A day to share selfies either in museums or around museums. These can be on the day or ones from previous visits. This is a FUN DAY to encourage people to visit museums and participate a bit with art or collections.
Following the fun on Twitter, I noticed one place pop up again and again. That place? The Micrarium at the Grant Museum. For a place full of all sorts of things,that I’d rather not think about most of the time, it is remarkably photogenic.
The thing is, the Micrarium doesn’t just pop up on #MuseumSelfie day. It’s a mainstay of profile pictures across all social media. There seems to be something very special about the Place for Tiny Things, so, I got in touch with the lovely folk at the Grant Museum, Jack Ashby the Museum Manager to be precise, to find out a bit more about the museum’s marvellous Micrarium.
Q:I understand the micrarium used to be a broom closet? What prompted the museum to turn it into a display area?
A:It was indeed a broom cupboard, which I think is a nice part of the story as that’s obviously not a very inspiring kind of space, so it’s been quite a transformation to turn it into the Micrarium. Our mission was to right two museological wrongs:
- Natural history museums have millions of microscope slides in their collections (we have over 20,000), but no-one had ever worked out a way of displaying them effectively. The Micrarium solves that solution, and the idea has since been copied in other museums, including by National Museum Cardiff, and will feature in an upcoming exhibition by the Manchester Museum and National Museums Liverpool. As a university museum, we really like it when ideas that we test here at the Grant Museum get taken up into the wider sector.
- Natural history museum galleries are deeply unrepresentative of nature. 95% of species are smaller than your thumb, but museum galleries are full of big animals – the Micarium is our place for tiny things to get a share of the limelight, and display a glimpse at the true diversity of life, which is mostly small.
Q: The mirrored ceiling is what makes it such a great photo op – what was the thinking behind that?
A: The mirrored ceiling is intended to amplify the scale of the collection and hint towards the fact that we could go on and on displaying tiny animals or microscope slides. Actually, until fairly late in the design of the project, it also had a mirrored floor. Fortunately we realised the implications for people wearing skirts before it was too late.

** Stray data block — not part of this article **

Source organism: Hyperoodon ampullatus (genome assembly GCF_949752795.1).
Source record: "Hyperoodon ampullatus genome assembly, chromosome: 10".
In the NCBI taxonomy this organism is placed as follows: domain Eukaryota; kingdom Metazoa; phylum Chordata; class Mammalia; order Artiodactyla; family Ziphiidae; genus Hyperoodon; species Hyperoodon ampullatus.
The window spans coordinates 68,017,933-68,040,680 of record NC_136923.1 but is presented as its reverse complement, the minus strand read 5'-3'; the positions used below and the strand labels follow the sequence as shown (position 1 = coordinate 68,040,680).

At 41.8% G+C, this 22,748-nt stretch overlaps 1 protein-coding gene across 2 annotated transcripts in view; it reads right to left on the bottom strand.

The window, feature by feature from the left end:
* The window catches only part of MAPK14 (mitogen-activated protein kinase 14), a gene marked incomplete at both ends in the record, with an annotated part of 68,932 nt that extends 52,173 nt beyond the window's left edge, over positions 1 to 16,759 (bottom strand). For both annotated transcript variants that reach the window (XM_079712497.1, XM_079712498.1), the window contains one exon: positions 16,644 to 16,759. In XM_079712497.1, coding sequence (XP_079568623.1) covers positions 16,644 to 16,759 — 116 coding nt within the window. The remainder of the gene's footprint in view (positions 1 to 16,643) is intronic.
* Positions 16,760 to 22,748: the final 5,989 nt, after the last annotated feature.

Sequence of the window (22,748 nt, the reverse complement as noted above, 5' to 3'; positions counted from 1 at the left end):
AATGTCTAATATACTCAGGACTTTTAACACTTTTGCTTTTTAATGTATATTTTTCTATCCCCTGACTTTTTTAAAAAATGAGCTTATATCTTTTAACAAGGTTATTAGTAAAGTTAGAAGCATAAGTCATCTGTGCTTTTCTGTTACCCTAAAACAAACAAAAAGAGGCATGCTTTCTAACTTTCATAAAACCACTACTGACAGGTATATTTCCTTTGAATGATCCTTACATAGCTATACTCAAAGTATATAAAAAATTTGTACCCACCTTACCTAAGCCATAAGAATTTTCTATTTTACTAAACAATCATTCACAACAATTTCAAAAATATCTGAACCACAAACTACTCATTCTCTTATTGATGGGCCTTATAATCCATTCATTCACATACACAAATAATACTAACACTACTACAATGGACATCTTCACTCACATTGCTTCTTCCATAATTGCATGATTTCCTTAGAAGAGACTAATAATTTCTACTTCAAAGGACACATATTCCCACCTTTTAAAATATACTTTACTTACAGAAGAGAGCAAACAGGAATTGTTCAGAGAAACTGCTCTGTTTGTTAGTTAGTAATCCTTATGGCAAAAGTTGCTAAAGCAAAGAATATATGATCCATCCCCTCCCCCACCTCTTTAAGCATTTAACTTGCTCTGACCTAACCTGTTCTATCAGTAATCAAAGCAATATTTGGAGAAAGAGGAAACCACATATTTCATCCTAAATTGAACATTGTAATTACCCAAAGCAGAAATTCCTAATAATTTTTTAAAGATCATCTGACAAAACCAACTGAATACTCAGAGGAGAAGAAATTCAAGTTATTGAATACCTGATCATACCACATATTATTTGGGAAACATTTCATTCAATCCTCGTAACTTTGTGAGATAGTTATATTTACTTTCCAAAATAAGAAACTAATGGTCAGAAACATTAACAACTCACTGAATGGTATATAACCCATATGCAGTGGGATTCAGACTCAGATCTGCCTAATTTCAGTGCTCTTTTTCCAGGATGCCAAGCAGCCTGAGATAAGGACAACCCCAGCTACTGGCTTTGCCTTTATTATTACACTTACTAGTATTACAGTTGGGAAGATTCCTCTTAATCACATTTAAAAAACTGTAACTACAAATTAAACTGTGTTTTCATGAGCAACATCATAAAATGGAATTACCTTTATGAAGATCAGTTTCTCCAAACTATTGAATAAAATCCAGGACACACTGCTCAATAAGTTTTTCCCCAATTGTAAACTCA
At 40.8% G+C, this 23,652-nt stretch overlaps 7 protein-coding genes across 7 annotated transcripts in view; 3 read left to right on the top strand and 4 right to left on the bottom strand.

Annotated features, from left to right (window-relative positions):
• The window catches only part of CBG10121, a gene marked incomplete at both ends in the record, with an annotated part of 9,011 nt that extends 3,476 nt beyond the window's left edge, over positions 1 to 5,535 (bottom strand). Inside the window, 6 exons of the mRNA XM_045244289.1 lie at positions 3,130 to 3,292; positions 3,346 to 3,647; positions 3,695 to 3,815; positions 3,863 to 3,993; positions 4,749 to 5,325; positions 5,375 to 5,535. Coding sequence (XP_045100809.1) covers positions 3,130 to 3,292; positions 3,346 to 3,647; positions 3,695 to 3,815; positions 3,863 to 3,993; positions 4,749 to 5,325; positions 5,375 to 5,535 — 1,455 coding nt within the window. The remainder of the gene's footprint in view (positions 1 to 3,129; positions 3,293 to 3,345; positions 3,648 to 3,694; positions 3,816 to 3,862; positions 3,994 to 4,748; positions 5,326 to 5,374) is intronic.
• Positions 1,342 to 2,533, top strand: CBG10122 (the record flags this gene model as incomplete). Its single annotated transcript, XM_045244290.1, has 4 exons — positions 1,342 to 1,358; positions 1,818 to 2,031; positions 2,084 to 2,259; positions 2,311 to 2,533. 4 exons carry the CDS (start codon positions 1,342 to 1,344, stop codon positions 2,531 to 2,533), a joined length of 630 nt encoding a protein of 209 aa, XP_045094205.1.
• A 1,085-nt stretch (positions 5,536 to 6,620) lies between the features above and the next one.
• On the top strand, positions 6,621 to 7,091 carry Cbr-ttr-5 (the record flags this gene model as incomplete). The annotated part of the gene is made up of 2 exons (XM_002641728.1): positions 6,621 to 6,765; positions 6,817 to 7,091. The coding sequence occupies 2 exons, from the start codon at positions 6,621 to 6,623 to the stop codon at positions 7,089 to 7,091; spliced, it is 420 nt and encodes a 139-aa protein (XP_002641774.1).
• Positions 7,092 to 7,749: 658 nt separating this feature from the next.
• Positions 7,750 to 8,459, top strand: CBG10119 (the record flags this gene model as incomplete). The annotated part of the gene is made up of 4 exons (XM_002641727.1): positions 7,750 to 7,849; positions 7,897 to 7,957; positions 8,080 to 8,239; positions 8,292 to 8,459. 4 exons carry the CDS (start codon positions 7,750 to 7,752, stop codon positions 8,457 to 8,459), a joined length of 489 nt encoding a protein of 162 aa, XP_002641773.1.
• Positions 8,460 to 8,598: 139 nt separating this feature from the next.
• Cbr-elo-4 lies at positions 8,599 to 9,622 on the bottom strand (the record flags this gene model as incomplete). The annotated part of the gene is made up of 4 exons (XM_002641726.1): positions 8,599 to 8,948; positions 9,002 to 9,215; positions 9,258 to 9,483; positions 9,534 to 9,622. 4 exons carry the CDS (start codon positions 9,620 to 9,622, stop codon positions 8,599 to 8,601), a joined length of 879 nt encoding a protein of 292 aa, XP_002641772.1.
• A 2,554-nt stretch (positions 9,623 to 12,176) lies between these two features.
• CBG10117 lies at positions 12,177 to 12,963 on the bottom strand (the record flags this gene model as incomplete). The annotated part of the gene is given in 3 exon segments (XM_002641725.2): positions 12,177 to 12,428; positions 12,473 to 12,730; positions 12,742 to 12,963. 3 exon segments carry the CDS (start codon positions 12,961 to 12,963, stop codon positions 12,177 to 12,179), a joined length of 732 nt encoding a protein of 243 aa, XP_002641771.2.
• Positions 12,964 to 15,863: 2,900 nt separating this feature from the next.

Q: The Grant’s office space is right in the museum – do you notice many visitors going in the Micrarium for a quick snap? Why do you think the Micrarium is so popular? Is there anything else that people gravitate towards?
A: Absolutely. My desk is actually directly about the Micrarium on the balcony. All day I hear people saying “Wow! Come and look at this!” It’s surely because it’s such a beautiful, colourful light space. Very different to the rest of the museum, but at the same time very much in keeping with the atmosphere.
Q:*Loads* of people (OK, mostly the museum folk that I follow on Twitter) have a Micrarium selfie as a profile picture – do you think this has had an impact on the museum at all?
I don’t know about that. People grow fond of the Grant Museum, which is something that makes us very happy.
Q: Did you share a Micrarium selfie on the day?
I didn’t, my only #museumselfie day effort was with the skin of a monkey’s head which had been filled with plaster.
— Jack Ashby (@JackDAshby) January 18, 2017
However all of the Trustees of the Natural Sciences Collections Association (myself included) did cram in there last week for a quick selfie. We are the professional body for the people who work with natural sciences collections.
— NatSCA (@Nat_SCA) January 12, 2017